The sentence passed by the judge presiding over Lieber's case fell far below what federal prosecutors recommended. Yet, even what those prosecutors sought seemed lenient considering the gravity of his crimes. Their initial initial recommendation was for 90 days in prison, 1 year of supervised release including 3 months of house arrest, along with an increased fine of $150,000 combined with the same $33,600 in restitution due to the IRS. However, U.S. Senior District Court Judge Rya W. Zobel chose to drastically lower the severity of Lieber's sentence, citing the convicts diagnosis with follicular lymphoma, an incurable form of cancer he had been treated for since 2014. Under the statutes codifying the crimes he was convicted of, Lieber faced a maximum penalty of up to 5 years in prison and fines in excess of $600,000.

While the ultimate penalty that Lieber faces for his crimes could be described as an injustice in and of itself, another component of his sentencing is the litany of unanswered questions that remain from his involvement with the CCP-backed espionage operation. Lieber's arrest came just a couple of months before a positive coronavirus case was first registered in the United States. The hysteria that followed cloaked the possibility that Lieber himself was a component of the research that was being done at the Wuhan Institute of Virology into genetically engineering a novel coronavirus. At the time, the premise that the virus had a lab origin was relegated to the realm of being a conspiracy theory. Presently, that theory has become an all but incontrovertible fact.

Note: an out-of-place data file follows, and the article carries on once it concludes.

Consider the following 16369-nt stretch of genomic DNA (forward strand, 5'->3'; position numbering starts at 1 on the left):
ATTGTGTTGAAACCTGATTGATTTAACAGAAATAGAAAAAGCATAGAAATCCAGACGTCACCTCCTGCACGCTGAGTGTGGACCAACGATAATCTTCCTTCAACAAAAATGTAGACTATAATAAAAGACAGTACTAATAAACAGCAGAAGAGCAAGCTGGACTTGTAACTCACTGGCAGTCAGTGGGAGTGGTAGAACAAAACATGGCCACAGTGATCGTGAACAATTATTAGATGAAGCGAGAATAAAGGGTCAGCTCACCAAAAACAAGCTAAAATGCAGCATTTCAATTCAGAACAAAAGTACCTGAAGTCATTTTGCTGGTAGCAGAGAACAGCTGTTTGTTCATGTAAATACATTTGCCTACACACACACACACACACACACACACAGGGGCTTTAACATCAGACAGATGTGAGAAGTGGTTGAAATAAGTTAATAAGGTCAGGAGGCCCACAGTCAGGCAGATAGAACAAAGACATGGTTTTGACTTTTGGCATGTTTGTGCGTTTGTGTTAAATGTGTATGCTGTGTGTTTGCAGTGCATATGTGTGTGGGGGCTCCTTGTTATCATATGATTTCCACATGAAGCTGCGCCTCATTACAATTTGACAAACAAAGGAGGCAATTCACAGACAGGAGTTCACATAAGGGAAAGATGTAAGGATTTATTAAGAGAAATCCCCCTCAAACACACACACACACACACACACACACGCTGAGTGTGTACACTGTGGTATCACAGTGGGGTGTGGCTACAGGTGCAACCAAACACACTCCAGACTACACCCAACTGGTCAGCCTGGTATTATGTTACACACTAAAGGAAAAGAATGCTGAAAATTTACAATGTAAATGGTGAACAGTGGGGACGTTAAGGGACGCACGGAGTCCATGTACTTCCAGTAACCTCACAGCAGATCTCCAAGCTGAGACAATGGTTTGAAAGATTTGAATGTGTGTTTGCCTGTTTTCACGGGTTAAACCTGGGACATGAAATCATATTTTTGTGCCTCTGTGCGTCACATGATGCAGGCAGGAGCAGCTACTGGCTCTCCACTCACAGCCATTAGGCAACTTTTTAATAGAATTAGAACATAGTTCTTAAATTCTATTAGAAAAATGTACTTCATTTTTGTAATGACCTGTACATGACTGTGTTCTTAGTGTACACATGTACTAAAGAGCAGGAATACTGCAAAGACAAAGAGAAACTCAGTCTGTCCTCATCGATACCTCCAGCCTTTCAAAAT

While the NIH's role in cultivating the virus behind what they have repeatedly categorized as the worst pandemic in a generation has somewhat come to light, the intricacies and scale of the program they were complicit in has yet to, if it ever even will be. Given the involvement Lieber had with the NIH and DARPA, his collusion with the CCP gives more credence to the idea that COVID-19 was developed as part of a biological weapons program that incorporated gain-of-function research. However, the soft sentencing handed down to Lieber suffices as a limited hangout of sorts, capping any further inquiries that could reveal the extent that the NIH knowingly cooperated in the development and theoretical deployment of COVID-19.

The work conducted by The Lieber Group funded by the NIH and DoD via DARPA was not limited to viral research either. A deeper examination of Lieber's research reveals projects that would give the WEF a wet dream, including an implantable brain mesh meant to create a cybernetically symbiosis between man and machine that makes Elon Musk's Neurolink seem about as advanced as the Microsoft Zune. A cursory review of the papers published by and awards given to the Lieber Group for this DARPA-funded research beckons questions about the scientists' role in larger scale biological warfare programs aimed at advancing a mission championed by Klaus Schwab's aim toward a 4th industrial revolution. Despite the questions that Lieber's broader research clearly raises, his recent conviction sweeps all of that under the rug by limiting public perception of him to that of his recent court case alone.

In many ways, Lieber's conviction is analogous of those of Jeffrey Epstein and Ghislaine Maxwell. The crimes each were charged with are thought to pale in comparison to the whole scope of the underlying operations each was involved in. By limiting perception to a narrow component of their respective crimes, the judicial system serves as a mechanism for the dispensation of any further examination that could uncover the bigger picture behind them. Strategically, that allows the likes of Lieber to be a fall-guy of sorts, protecting his cohorts and superiors in the hierarchy binding them. Ultimately, the true value of Lieber's conviction for the powers that be is that it serves as a device for crafting a narrative which directs its audience further and further from the truth, making his lenient sentence come as no surprise at all.